The code above defines our “defaultUploadHandler” which uses a FileReader to read the contents of the file in Base64 format and then uses a post request to send the file to our server:

How exactly a file is stored on the server is up to implementation, but we chose to store them in an Azure blob storage. The above request returns the url from our API pointing to the newly stored file which is then passed back to our form. This is important because it means we never actually store the whole file in the form’s JSON result - instead we only save the resulting url to where the file is stored on our blob storage.

First, we can see the file upload control which works exactly as we would expect - we pick a file, we upload it and that’s it - the resulting image URL is already stored in the form.

We can also see the array management in action. In the left column we see a list of entries. Using the buttons on the top and bottom we can add, delete, rename and reorder entries any way we want - it’s very flexible. In order to actually iterate over the resulting JSON array we need to use the #each keyword of handlebars.

This let’s us easily keep our reforestation page up to date

Workflow efficiency with JSONEditor: advantages and limitations

To summarize, let’s see how dynamic forms, specifically using JSONEditor can aid us in our work, but also when it is not advised to use them. There are obviously many advantages. Thanks to this tool and the way it was implemented in the system we can:

  • Set up our forms on the fly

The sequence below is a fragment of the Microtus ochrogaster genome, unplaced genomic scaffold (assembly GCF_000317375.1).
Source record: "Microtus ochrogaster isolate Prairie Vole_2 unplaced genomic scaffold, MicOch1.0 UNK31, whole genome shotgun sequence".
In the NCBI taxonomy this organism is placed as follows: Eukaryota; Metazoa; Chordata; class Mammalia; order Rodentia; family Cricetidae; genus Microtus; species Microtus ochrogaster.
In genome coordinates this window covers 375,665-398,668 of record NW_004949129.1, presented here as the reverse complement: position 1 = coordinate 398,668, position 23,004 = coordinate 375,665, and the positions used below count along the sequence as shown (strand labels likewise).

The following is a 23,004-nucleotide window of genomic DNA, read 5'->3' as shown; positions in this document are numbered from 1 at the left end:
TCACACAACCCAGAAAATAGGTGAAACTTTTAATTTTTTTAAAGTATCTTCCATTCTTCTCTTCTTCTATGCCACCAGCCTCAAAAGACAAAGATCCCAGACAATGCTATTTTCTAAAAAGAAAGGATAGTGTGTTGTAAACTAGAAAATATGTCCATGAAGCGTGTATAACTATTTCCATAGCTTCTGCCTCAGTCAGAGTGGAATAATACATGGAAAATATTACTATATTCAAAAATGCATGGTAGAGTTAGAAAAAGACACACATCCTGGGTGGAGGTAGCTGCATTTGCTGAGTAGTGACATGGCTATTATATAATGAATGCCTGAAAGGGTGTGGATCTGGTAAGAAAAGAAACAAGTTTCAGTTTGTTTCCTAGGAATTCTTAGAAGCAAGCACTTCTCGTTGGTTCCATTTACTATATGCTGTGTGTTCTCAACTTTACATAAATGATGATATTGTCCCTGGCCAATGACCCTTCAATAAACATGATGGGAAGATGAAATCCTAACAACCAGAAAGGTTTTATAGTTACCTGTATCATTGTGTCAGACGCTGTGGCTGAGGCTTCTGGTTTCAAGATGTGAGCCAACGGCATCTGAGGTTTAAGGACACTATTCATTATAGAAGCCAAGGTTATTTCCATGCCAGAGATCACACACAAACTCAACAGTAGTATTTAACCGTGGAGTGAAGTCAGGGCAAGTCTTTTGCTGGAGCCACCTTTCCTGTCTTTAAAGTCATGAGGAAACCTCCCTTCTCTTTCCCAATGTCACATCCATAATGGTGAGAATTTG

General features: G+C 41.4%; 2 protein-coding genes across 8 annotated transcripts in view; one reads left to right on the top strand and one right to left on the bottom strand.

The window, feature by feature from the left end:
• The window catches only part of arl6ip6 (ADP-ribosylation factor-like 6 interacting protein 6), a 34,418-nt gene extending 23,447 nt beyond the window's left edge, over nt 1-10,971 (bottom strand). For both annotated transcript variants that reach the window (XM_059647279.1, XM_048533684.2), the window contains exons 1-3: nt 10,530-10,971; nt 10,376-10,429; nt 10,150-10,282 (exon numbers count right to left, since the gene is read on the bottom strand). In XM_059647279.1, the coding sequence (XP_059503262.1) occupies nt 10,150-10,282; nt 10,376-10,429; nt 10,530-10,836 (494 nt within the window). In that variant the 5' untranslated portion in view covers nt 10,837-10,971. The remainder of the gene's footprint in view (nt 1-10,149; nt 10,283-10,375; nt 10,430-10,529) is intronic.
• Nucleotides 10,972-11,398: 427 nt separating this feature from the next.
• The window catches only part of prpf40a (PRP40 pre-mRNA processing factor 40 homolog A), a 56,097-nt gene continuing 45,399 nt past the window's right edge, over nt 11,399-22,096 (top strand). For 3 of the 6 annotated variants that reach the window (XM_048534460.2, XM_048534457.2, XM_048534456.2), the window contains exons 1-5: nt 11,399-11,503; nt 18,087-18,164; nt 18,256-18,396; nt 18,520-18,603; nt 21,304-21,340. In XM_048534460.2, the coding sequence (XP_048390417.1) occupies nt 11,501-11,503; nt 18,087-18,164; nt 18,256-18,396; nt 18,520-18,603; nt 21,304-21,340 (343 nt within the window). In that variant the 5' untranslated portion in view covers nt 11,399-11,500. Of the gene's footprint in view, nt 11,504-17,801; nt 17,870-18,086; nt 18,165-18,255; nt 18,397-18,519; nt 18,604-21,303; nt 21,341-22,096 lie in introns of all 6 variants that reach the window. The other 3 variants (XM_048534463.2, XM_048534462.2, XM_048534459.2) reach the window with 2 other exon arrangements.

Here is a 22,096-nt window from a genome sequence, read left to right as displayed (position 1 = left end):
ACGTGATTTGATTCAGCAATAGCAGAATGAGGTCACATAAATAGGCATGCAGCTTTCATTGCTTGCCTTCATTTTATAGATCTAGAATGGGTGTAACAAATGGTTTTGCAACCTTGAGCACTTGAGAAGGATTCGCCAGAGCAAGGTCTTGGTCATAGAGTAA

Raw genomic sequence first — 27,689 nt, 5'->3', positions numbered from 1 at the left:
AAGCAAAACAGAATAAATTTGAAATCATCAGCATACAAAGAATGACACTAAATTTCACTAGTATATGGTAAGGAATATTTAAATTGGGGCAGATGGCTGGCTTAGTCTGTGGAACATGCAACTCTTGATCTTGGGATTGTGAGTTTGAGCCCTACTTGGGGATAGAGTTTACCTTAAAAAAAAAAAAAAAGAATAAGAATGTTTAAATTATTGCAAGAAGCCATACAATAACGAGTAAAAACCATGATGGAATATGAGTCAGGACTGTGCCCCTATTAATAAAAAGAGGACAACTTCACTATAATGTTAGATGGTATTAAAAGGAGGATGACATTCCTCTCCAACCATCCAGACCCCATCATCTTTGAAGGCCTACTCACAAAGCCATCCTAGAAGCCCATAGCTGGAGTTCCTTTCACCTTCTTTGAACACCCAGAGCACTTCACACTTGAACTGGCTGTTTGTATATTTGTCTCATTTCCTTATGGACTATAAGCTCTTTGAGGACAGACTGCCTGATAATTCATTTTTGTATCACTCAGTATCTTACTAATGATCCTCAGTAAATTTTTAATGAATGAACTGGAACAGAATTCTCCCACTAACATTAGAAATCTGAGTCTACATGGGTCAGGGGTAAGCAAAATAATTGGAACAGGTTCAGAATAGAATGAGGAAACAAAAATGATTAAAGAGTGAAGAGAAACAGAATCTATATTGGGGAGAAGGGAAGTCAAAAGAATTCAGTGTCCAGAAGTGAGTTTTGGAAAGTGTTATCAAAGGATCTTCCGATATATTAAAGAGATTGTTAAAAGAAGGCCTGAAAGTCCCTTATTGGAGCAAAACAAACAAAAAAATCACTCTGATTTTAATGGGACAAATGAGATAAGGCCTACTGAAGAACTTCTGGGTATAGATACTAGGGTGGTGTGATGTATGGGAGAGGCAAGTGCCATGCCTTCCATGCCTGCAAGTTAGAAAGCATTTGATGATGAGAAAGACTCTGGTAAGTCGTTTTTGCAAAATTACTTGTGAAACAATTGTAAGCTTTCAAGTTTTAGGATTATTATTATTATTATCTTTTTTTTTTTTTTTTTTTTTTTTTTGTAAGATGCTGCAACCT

• Instantly generate the result of a form and use it to display parsed content
  • Add support for new message templates without having to rebuild or republish the whole project
  • Easily add or remove fields while maintaining compatibility with already existing JSON data generated by those forms

However, it is important to note that JSON results, while easy to store in the database and use within this editor, are rather difficult to work with outside of those use cases for manual modifications. And while this tool is quite flexible with what we can achieve, using it solely for the purpose of writing blog-post style updates where each one uses the same form layout would almost certainly be considered style over substance, especially when most CMS systems would prove much better for this task.

That having said, the above example of marketing emails is the perfect candidate for this tool as it relies heavily on frequent editing of the forms, the need to see results immediately, flexibility of the input/output data and the ability to store the results in JSON format in the database in order to set up cyclic marketing content.

About The Author
Mateusz Sacha